Diary of a Loud County

The Year In Live Reviews

DRAG THE RIVER

GYPSY LOUNGE, LAKE FOREST

SATURDAY, OCT. 2

With the country harmonies, showboat rock drumming and bassist JJ Nobody's stomps punctuating the breaks, Drag the River blazed right through genre conventions. The band seeded the set with slower songs to rein in the cowboy hats in the crowd, and Price often sang with his eyes closed—maybe to concentrate, maybe out of shyness, but either way not just a pose. It verified what we've always suspected: country music is white soul. As Price sang, "She brings me happiness in a bottle/makes life easier to swallow"—in the darkness, we wanted to believe. The traffic laws screamed, "DON'T DRINK!" but Drag the River cried, "YOU MUST!" (Rex Reason)

THE DWARVES

FITZGERALD'S IRISH PUB, HUNTINGTON BEACH

FRIDAY, OCT. 8

It's certainly no secret the Dwarves' years of real and exaggerated nihilistic antics—playing naked, attacking the audience, playing one or two songs and trashing the stage and ending the show—have become almost an albatross around their necks, though that was fine and even fun when everything was ultra-fast (but always insidiously, insanely catchy) punk. But now that the band has spent the past several albums (and years) stretching into electronica, pure pop and hip-hop, cultivating such a cretinous fan base may be catching up with them—though a game of Spot the Awful Tattoos played great backup entertainment all night, and watching some blob with a Mohawk talk on his cell phone makes a nice bonus. When the band jumped into "Dominator," the floor erupted—pure, stupid, kinetic, misanthropic hatred flowing offstage. The audience slurped it up. Singer Blag Dahlia swaggered back and forth, gesturing for the faithful to let him hear it: "Yeah! Yeah! Rock legends. Big dicks swinging across Orange County!" (RR)

THE F-UPS

SANTA FE CAFÉ, FULLERTON

SATURDAY, OCT. 30

Yeah, that's what they call themselves--self-censorship is lame--but you can't get a write-up in Teen People if "fuck" is in your band's name, y'know. But then they started playing, and well, they weren't half bad, shooting off what sounded like a batch of great, obnoxious, drunken Irish-bar anthems—not nearly as grand as, say, the Dropkick Murphys, but maybe in a few years. Their other tunes were mostly punk-by-rote, though, yet the kids did pull off an "All the Young Dudes" cover, a song they really had no business touching. Still, it went down sweet and zippy—too bad there wasn't a single other person in the crowd of maybe 30 who knew it was a cover besides us and the band, which made us feel old and cranky. And that was totally F-ed-up. (RK)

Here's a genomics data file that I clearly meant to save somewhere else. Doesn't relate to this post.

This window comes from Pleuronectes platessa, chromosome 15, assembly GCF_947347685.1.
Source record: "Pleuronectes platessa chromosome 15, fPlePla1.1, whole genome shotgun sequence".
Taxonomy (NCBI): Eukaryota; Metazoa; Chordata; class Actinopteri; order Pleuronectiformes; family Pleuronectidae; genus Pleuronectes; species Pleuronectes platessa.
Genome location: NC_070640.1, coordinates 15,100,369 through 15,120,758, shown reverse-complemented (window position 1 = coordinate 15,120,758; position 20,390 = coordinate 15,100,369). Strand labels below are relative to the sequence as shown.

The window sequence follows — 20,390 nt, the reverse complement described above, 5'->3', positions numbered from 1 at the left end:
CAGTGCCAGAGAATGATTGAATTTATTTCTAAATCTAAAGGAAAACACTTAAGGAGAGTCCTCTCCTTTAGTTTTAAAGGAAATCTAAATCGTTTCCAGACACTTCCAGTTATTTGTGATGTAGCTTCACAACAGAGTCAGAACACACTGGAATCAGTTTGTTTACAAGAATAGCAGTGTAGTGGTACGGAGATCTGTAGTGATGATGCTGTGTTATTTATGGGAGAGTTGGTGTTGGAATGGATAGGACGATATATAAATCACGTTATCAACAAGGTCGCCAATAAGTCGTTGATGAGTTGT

TED LEO AND THE PHARMACISTS

CHAIN REACTION, ANAHEIM

WEDNESDAY, NOV. 3

When Leo finally wiggled out from his guitar after a good 50-minute set—it looked like moonlight coming through the stage door to turn him blue, but it was just an office fluorescent—he said, "Keep the pressure on. It's not over. It's never over." Which seemed so sad when the real lights came up and the floor looked so dirty. But not three minutes later, he pokes back in: "Oh, ye of little faith," he says, sliding into a grin, his palm reaching over the soft polish of the guitar, clapping the drummer on the back, asking the sound guy for two more songs with a cheerful authority that meant he'd get them. "Ballad of the Sin Eater" was just bass and drums till the last few curves, the guitar heeled onstage, Leo's skinny arms flapping great crazy shapes around his head; it hit a velocity—and ferocity—the rest of the set didn't quite get; it found a lyric that sounded like it was just born: "You didn't think they could hate you now, did you? But they hate you—they hate you 'cause you're guilty!" And then he went into one you could tell wasn't one of his; the chords were fast and simple, fluid and thick; Leo suddenly loose, bent in half, with the guitar cocked into a gunslinger's right angle on his thigh, bright in the relief from the lights. Shoulda known: "Don't believe it! Don't believe it! Don't be bitten twice! You gotta s-s-s-s-s-s-suspect device!" Lots of people knew it, and it felt good—felt like one of ours. (CZ)

LOU REED

ALL TOMORROW'S PARTIES

QUEEN MARY, LONG BEACH

SATURDAY, NOV. 6

Guitar Center plays the Velvet Underground songbook. Blah. Hate to harp on equipment, but: Five-string fretless bass? Do you think, like, "Satellite of Love" has been festering in Reed's heart for a generation, keeping him from ever truly sleeping through the night because he knows that without the tinny Seinfeld-ian tones of a five-string fretless bass, it wouldn't ever live up to the perfect vision he's kept inside for so many years? The kids who weren't leaving early were the kids without enough sense or self-confidence to push through a crowd. Reed looked pretty cheerful; we went and saw an Elvis impersonator instead. (CZ)

THE FLAMING LIPS

ALL TOMORROW'S PARTIES

QUEEN MARY, LONG BEACH

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